Étienne Jaumet, Sonic Boom & Céline Wadier
Under 30 years old: 5€
Under 18 years old: 3€
History has given us a long list of names, but Steve Reich, Philip Glass or Terry Riley are normally considered to have been the figures who most helped American minimalism to establish itself in the course of the last century. Less well known, however, but perhaps even more important was La Monte Young, who squared the circle, clearly showing himself to be the most radical, creative and influential of all the four composers. Ever since he developed his first musical ideas in the 1950s (which still remain robust, revolutionary and inspirational, even today), various generations have reaped the benefits of his principles: from the first sounds of the Velvet Underground, when John Cale and Angus MacLise were also active members of Young’s Theatre Of Eternal Music, to most of the microscopic life of the drone music that we continue to hear today across so many musical latitudes.
The appeal to transcendence, the recognition of the power of the unconscious, time as a fundamental variable of composition, these all became the basic vectors for another type of writing, but, above all, for another type of listening. After producing some important formulations, La Monte Young naturally travelled to India, where he was to examine everything that he had developed in New York in even greater depth, building a bridge between the spiritual aspects and the science of frequencies, broadening his creation even more and increasing the number of his followers.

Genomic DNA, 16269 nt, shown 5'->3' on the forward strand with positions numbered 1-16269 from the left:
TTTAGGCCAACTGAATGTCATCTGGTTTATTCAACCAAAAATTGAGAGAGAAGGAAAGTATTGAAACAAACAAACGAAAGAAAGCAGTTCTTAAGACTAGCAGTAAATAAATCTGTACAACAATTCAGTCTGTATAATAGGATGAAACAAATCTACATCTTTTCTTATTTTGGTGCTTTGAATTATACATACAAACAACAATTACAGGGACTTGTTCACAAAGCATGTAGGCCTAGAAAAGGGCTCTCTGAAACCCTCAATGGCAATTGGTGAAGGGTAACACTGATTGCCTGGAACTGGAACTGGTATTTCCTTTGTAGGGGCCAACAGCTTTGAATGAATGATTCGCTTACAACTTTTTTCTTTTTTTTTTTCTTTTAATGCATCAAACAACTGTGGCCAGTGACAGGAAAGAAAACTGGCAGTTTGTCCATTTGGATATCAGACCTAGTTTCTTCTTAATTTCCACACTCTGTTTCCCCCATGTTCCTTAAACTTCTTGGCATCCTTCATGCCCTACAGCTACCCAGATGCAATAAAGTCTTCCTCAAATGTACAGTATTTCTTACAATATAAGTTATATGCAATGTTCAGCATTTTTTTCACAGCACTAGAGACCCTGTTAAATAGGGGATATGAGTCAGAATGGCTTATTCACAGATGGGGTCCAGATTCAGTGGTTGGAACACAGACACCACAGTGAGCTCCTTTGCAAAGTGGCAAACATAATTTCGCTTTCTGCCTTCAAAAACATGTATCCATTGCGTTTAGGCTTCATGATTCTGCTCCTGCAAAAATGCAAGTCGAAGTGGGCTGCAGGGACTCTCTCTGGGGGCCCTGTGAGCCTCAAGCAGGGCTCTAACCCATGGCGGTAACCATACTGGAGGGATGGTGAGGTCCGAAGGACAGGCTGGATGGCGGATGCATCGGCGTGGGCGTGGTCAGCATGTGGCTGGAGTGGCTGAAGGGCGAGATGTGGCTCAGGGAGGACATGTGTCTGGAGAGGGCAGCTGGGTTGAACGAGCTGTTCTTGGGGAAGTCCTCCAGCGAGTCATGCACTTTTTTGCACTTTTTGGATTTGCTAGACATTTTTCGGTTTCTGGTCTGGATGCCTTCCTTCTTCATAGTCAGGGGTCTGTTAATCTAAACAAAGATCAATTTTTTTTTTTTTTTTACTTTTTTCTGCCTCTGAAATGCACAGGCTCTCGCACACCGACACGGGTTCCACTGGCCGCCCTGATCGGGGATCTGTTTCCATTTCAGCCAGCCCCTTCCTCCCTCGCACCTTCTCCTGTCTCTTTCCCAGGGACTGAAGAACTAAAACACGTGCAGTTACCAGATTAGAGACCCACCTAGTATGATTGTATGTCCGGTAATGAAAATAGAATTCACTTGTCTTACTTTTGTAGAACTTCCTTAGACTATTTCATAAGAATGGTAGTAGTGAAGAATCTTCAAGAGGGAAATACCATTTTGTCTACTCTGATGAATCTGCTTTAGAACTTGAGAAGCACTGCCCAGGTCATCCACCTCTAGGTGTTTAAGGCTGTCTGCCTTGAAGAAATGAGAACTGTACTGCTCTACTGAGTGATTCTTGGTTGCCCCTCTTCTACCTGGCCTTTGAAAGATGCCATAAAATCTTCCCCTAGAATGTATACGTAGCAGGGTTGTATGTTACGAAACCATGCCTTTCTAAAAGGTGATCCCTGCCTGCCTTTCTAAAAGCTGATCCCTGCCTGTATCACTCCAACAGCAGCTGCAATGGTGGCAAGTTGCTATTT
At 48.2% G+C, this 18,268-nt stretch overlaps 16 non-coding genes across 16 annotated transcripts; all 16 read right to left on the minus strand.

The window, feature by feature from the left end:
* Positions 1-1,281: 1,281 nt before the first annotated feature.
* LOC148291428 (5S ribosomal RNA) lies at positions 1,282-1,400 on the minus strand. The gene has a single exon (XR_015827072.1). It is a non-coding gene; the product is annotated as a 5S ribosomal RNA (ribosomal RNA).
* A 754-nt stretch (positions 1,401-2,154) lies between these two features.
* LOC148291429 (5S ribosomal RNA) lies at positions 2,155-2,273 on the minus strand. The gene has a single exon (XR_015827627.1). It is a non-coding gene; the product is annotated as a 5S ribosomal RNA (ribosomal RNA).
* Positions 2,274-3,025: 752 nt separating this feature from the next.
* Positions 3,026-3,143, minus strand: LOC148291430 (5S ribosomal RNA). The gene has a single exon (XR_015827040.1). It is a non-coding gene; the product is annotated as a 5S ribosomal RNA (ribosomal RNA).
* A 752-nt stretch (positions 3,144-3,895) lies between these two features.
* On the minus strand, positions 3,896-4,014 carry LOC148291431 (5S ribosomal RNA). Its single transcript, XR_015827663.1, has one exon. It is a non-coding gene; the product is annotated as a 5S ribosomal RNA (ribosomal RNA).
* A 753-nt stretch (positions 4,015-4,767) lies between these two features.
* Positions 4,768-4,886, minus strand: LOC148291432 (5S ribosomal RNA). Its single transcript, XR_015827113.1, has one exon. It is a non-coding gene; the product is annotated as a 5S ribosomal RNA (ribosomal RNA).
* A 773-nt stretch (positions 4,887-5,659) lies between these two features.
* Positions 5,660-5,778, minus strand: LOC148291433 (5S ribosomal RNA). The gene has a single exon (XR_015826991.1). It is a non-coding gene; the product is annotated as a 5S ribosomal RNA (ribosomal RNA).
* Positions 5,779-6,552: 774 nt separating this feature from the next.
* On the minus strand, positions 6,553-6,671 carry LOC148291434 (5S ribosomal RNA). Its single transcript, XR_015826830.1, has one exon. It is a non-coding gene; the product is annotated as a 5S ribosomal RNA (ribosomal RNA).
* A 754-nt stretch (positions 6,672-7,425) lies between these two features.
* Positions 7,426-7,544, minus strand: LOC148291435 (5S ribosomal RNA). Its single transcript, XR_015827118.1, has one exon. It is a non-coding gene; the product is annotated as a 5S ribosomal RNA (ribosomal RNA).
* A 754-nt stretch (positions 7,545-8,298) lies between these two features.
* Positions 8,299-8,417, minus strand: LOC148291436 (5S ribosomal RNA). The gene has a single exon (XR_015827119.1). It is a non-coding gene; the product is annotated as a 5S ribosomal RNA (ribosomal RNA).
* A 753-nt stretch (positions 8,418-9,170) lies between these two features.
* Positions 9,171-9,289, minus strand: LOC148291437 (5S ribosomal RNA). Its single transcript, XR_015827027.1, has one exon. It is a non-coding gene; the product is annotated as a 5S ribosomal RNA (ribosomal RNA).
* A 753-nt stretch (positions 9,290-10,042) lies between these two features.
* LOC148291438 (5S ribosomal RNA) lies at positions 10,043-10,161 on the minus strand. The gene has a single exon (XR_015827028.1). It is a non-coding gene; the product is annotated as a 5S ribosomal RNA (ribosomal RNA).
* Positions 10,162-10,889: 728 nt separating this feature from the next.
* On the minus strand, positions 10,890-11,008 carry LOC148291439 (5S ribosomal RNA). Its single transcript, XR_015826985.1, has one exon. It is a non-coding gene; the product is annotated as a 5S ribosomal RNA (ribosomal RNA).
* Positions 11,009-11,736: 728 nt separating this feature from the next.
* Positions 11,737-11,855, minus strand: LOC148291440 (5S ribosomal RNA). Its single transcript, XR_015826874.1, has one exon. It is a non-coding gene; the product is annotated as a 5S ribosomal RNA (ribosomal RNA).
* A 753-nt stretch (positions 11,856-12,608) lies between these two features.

It wasn’t necessary to be familiar with Spacemen 3’s “Dreamweapon”, in 1995, to understand the important influence that La Monte Young had on Pete Kember and his companions’ vision of music and of the world in general: circular and hypnotic sound, taking us off to other dimensions, between the cosmos and the heart in the east. What we know about Pete Kember, in the meantime, with Spectrum, EAR and Sonic Boom, only further underlines his links to the teachings of La Monte Young. It is his machines, together with those of Étienne Jaumet, another disciple, that palpitate through circular and self-regenerating music, causing the waves with which they weave this rare collaboration to collide and intertwine. Céline Wadier, with her magnificent Dhrupad singing and her masterful playing of the tanpura, is the third indispensable element on stage, causing us to levitate in mystical harmony with India.
With their vast repertoire of tributes to La Monte Young, this trio may go down in history as one of the best and most successful groups paying homage to one of the musical geniuses of the past century.